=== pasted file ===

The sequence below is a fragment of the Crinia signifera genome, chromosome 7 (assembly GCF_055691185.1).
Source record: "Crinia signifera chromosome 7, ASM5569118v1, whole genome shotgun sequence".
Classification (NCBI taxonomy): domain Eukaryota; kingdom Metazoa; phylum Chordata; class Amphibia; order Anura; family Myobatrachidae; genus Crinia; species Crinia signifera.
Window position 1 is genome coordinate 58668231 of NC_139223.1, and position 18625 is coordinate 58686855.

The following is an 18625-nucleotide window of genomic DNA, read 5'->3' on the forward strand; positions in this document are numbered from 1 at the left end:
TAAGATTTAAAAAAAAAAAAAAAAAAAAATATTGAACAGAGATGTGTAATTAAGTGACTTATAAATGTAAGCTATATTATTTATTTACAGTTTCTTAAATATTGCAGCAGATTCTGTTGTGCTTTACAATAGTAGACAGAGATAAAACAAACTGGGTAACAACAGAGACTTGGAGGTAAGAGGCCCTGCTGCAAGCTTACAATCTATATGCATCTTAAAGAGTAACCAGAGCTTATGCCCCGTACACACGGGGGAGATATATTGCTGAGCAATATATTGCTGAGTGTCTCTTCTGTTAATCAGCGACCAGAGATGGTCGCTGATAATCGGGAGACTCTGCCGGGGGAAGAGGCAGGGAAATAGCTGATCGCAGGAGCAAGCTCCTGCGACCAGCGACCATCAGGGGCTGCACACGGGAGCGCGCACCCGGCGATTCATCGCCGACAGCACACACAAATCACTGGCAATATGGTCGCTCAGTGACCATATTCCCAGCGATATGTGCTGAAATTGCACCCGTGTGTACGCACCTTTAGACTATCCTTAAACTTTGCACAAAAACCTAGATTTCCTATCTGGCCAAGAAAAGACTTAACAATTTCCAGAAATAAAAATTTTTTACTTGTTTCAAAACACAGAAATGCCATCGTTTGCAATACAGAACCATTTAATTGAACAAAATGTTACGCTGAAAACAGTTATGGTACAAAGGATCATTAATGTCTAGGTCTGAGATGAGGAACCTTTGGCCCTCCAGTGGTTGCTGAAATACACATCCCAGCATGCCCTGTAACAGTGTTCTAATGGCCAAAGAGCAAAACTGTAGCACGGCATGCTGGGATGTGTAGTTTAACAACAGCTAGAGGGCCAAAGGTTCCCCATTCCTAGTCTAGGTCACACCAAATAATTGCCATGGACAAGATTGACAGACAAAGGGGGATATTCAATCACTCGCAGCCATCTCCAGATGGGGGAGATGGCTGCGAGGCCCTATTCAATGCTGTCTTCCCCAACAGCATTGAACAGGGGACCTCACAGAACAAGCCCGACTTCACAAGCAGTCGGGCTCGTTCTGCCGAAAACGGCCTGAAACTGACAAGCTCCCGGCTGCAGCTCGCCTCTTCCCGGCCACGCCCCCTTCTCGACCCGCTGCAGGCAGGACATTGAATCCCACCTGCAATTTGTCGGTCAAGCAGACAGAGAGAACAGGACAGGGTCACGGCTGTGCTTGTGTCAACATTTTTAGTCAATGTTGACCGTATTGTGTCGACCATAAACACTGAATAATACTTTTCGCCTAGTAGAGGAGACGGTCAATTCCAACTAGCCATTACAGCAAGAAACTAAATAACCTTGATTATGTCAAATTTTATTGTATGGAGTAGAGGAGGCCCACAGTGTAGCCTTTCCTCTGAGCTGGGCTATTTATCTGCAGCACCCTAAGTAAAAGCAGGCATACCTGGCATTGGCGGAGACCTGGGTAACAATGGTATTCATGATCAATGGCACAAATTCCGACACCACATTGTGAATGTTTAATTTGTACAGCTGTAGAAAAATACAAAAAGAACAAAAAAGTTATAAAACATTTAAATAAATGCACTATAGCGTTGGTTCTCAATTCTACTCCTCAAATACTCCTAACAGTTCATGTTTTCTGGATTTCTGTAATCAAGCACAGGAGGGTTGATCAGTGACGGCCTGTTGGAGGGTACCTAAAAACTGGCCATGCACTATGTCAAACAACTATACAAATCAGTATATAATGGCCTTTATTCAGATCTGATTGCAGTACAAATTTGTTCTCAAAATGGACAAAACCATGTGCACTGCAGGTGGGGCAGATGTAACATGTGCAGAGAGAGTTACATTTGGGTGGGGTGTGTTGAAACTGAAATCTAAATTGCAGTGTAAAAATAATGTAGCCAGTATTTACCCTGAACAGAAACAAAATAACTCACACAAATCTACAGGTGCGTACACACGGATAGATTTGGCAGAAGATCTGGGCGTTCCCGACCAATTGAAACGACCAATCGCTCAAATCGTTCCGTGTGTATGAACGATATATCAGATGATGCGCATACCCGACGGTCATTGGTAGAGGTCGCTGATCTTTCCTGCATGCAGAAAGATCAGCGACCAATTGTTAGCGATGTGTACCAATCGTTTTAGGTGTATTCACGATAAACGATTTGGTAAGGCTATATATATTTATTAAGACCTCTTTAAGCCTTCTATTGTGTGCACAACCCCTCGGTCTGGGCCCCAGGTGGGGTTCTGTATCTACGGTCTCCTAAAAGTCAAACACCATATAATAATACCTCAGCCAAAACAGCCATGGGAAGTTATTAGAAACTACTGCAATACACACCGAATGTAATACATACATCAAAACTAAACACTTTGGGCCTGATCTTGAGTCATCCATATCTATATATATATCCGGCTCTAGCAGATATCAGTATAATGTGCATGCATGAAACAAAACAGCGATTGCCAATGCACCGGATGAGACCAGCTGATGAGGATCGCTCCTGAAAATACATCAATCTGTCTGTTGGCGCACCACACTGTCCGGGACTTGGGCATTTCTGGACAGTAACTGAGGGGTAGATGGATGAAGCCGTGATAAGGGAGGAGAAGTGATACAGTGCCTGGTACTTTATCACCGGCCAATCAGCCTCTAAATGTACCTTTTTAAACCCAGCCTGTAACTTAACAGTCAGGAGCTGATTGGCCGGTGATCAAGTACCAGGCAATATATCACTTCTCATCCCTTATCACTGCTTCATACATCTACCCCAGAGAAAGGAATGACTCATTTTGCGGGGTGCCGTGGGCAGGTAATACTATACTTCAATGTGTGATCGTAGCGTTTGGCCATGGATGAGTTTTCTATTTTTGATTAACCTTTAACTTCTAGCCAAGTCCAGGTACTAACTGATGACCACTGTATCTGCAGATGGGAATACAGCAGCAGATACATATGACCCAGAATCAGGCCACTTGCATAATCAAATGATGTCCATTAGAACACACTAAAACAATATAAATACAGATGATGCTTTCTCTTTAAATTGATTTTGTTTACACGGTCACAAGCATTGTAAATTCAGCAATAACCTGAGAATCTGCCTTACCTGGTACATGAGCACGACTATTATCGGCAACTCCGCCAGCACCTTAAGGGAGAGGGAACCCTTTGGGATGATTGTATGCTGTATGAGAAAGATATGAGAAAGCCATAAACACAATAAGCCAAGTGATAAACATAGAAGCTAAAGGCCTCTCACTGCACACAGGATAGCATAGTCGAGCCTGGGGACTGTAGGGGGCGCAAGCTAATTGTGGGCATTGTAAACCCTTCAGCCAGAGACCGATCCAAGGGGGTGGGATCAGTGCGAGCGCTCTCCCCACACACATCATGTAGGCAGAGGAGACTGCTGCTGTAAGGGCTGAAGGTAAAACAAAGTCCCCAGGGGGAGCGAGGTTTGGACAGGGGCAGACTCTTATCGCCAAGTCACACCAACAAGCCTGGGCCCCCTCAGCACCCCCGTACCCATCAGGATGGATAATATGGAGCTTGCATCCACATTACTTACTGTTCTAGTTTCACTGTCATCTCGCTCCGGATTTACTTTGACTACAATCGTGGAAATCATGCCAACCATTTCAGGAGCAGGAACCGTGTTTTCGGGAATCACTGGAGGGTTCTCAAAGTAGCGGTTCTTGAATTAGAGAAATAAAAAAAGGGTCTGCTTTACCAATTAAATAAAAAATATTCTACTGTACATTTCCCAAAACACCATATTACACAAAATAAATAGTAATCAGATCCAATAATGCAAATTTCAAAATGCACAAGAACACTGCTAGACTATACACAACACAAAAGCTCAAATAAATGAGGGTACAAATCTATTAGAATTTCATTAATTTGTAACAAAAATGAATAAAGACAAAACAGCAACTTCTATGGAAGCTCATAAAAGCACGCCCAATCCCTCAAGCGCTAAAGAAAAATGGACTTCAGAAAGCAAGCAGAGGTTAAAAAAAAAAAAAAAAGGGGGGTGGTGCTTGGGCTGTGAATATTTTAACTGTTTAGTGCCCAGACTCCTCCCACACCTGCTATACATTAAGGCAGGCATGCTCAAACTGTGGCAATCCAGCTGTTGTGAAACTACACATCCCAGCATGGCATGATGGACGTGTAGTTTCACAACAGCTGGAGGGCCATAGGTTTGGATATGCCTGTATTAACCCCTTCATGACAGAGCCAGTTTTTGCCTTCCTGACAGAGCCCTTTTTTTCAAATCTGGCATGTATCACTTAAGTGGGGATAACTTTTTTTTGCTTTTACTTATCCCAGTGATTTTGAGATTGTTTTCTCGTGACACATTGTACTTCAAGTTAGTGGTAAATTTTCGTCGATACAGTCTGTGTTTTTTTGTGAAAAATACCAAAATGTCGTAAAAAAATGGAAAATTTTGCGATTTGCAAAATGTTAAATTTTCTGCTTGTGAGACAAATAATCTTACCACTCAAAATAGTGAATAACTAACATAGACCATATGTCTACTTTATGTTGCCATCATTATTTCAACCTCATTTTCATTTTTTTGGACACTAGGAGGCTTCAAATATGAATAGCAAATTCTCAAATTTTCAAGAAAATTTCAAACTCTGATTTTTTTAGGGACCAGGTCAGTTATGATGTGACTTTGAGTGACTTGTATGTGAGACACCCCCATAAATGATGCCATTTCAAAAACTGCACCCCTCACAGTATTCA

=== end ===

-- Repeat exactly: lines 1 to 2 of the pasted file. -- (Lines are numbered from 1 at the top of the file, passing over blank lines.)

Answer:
The sequence below is a fragment of the Crinia signifera genome, chromosome 7 (assembly GCF_055691185.1).
Source record: "Crinia signifera chromosome 7, ASM5569118v1, whole genome shotgun sequence".